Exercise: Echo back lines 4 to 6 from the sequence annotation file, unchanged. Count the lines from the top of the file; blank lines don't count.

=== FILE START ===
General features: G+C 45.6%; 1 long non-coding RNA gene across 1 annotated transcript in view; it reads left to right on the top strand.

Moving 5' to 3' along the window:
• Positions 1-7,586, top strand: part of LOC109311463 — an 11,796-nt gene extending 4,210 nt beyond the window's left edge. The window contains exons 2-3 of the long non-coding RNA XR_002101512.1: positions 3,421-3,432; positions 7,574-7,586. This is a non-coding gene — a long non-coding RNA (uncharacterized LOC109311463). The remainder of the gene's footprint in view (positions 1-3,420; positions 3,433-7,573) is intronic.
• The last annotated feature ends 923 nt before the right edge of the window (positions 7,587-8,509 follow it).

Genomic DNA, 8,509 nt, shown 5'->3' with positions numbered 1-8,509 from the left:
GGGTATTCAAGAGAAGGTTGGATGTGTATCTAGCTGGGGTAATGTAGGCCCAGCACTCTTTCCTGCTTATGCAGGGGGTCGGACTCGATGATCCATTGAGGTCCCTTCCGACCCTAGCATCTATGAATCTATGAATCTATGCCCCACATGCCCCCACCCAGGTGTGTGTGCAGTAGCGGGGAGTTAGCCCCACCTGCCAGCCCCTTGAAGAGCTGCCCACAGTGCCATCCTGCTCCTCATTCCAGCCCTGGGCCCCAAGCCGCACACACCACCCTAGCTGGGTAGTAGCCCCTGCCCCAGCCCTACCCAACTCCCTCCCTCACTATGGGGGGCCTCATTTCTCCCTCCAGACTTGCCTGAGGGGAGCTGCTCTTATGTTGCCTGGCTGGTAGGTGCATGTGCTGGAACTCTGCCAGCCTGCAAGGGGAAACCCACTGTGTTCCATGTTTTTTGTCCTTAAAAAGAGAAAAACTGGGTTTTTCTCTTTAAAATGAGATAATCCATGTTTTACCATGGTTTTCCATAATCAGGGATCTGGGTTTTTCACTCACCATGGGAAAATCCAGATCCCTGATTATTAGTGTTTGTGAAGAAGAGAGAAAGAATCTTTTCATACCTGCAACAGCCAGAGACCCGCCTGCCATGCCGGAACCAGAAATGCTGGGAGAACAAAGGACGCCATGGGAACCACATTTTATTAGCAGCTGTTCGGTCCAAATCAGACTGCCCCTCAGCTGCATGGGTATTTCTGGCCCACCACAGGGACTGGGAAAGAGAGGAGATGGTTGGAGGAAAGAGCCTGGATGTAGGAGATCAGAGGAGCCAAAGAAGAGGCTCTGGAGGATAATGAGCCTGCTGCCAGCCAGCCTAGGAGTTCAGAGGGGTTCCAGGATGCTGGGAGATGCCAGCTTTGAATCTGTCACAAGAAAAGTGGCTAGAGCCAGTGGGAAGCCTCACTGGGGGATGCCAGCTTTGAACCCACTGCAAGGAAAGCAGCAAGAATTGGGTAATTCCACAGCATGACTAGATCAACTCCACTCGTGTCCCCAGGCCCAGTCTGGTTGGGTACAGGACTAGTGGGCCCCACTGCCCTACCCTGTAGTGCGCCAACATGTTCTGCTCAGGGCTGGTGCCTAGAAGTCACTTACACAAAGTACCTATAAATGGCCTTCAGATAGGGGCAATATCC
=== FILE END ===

• The last annotated feature ends 923 nt before the right edge of the window (positions 7,587-8,509 follow it).

Genomic DNA, 8,509 nt, shown 5'->3' with positions numbered 1-8,509 from the left:
GGGTATTCAAGAGAAGGTTGGATGTGTATCTAGCTGGGGTAATGTAGGCCCAGCACTCTTTCCTGCTTATGCAGGGGGTCGGACTCGATGATCCATTGAGGTCCCTTCCGACCCTAGCATCTATGAATCTATGAATCTATGCCCCACATGCCCCCACCCAGGTGTGTGTGCAGTAGCGGGGAGTTAGCCCCACCTGCCAGCCCCTTGAAGAGCTGCCCACAGTGCCATCCTGCTCCTCATTCCAGCCCTGGGCCCCAAGCCGCACACACCACCCTAGCTGGGTAGTAGCCCCTGCCCCAGCCCTACCCAACTCCCTCCCTCACTATGGGGGGCCTCATTTCTCCCTCCAGACTTGCCTGAGGGGAGCTGCTCTTATGTTGCCTGGCTGGTAGGTGCATGTGCTGGAACTCTGCCAGCCTGCAAGGGGAAACCCACTGTGTTCCATGTTTTTTGTCCTTAAAAAGAGAAAAACTGGGTTTTTCTCTTTAAAATGAGATAATCCATGTTTTACCATGGTTTTCCATAATCAGGGATCTGGGTTTTTCACTCACCATGGGAAAATCCAGATCCCTGATTATTAGTGTTTGTGAAGAAGAGAGAAAGAATCTTTTCATACCTGCAACAGCCAGAGACCCGCCTGCCATGCCGGAACCAGAAATGCTGGGAGAACAAAGGACGCCATGGGAACCACATTTTATTAGCAGCTGTTCGGTCCAAATCAGACTGCCCCTCAGCTGCATGGGTATTTCTGGCCCACCACAGGGACTGGGAAAGAGAGGAGATGGTTGGAGGAAAGAGCCTGGATGTAGGAGATCAGAGGAGCCAAAGAAGAGGCTCTGGAGGATAATGAGCCTGCTGCCAGCCAGCCTAGGAGTTCAGAGGGGTTCCAGGATGCTGGGAGATGCCAGCTTTGAATCTGTCACAAGAAAAGTGGCTAGAGCCAGTGGGAAGCCTCACTGGGGGATGCCAGCTTTGAACCCACTGCAAGGAAAGCAGCAAGAATTGGGTAATTCCACAGCATGACTAGATCAACTCCACTCGTGTCCCCAGGCCCAGTCTGGTTGGGTACAGGACTAGTGGGCCCCACTGCCCTACCCTGTAGTGCGCCAACATGTTCTGCTCAGGGCTGGTGCCTAGAAGTCACTTACACAAAGTACCTATAAATGGCCTTCAGATAGGGGCAATATCC